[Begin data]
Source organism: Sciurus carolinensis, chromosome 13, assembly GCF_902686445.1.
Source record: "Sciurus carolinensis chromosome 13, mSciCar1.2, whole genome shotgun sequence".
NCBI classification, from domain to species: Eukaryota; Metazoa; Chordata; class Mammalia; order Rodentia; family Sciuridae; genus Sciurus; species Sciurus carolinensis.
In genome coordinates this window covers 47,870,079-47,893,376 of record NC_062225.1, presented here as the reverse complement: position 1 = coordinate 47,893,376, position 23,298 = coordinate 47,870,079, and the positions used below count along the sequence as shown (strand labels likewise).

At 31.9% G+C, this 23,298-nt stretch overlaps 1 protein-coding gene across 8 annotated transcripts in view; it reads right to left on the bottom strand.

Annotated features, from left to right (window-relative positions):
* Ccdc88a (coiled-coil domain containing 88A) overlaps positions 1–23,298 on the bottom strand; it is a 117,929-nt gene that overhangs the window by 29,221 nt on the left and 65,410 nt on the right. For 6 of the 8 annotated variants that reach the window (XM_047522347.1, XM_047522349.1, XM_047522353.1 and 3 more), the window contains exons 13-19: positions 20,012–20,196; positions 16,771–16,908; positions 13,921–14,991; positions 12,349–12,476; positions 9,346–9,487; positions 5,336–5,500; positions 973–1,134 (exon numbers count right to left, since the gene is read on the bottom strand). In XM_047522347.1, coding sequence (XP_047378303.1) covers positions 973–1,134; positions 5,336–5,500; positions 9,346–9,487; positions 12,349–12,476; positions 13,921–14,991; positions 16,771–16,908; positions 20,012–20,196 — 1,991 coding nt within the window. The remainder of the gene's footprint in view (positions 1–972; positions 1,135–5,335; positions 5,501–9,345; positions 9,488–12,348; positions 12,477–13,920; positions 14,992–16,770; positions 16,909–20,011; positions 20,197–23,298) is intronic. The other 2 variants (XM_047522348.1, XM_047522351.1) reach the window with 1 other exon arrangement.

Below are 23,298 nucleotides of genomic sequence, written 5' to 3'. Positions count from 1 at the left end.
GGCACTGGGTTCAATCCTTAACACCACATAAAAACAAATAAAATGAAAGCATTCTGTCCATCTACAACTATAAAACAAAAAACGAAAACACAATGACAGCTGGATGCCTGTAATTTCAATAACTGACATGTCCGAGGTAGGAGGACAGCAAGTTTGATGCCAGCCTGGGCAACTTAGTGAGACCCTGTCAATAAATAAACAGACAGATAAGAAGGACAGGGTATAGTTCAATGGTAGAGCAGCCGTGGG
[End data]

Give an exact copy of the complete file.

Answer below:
Source organism: Sciurus carolinensis, chromosome 13, assembly GCF_902686445.1.
Source record: "Sciurus carolinensis chromosome 13, mSciCar1.2, whole genome shotgun sequence".
NCBI classification, from domain to species: Eukaryota; Metazoa; Chordata; class Mammalia; order Rodentia; family Sciuridae; genus Sciurus; species Sciurus carolinensis.
In genome coordinates this window covers 47,870,079-47,893,376 of record NC_062225.1, presented here as the reverse complement: position 1 = coordinate 47,893,376, position 23,298 = coordinate 47,870,079, and the positions used below count along the sequence as shown (strand labels likewise).

At 31.9% G+C, this 23,298-nt stretch overlaps 1 protein-coding gene across 8 annotated transcripts in view; it reads right to left on the bottom strand.

Annotated features, from left to right (window-relative positions):
* Ccdc88a (coiled-coil domain containing 88A) overlaps positions 1–23,298 on the bottom strand; it is a 117,929-nt gene that overhangs the window by 29,221 nt on the left and 65,410 nt on the right. For 6 of the 8 annotated variants that reach the window (XM_047522347.1, XM_047522349.1, XM_047522353.1 and 3 more), the window contains exons 13-19: positions 20,012–20,196; positions 16,771–16,908; positions 13,921–14,991; positions 12,349–12,476; positions 9,346–9,487; positions 5,336–5,500; positions 973–1,134 (exon numbers count right to left, since the gene is read on the bottom strand). In XM_047522347.1, coding sequence (XP_047378303.1) covers positions 973–1,134; positions 5,336–5,500; positions 9,346–9,487; positions 12,349–12,476; positions 13,921–14,991; positions 16,771–16,908; positions 20,012–20,196 — 1,991 coding nt within the window. The remainder of the gene's footprint in view (positions 1–972; positions 1,135–5,335; positions 5,501–9,345; positions 9,488–12,348; positions 12,477–13,920; positions 14,992–16,770; positions 16,909–20,011; positions 20,197–23,298) is intronic. The other 2 variants (XM_047522348.1, XM_047522351.1) reach the window with 1 other exon arrangement.

Below are 23,298 nucleotides of genomic sequence, written 5' to 3'. Positions count from 1 at the left end.
GGCACTGGGTTCAATCCTTAACACCACATAAAAACAAATAAAATGAAAGCATTCTGTCCATCTACAACTATAAAACAAAAAACGAAAACACAATGACAGCTGGATGCCTGTAATTTCAATAACTGACATGTCCGAGGTAGGAGGACAGCAAGTTTGATGCCAGCCTGGGCAACTTAGTGAGACCCTGTCAATAAATAAACAGACAGATAAGAAGGACAGGGTATAGTTCAATGGTAGAGCAGCCGTGGG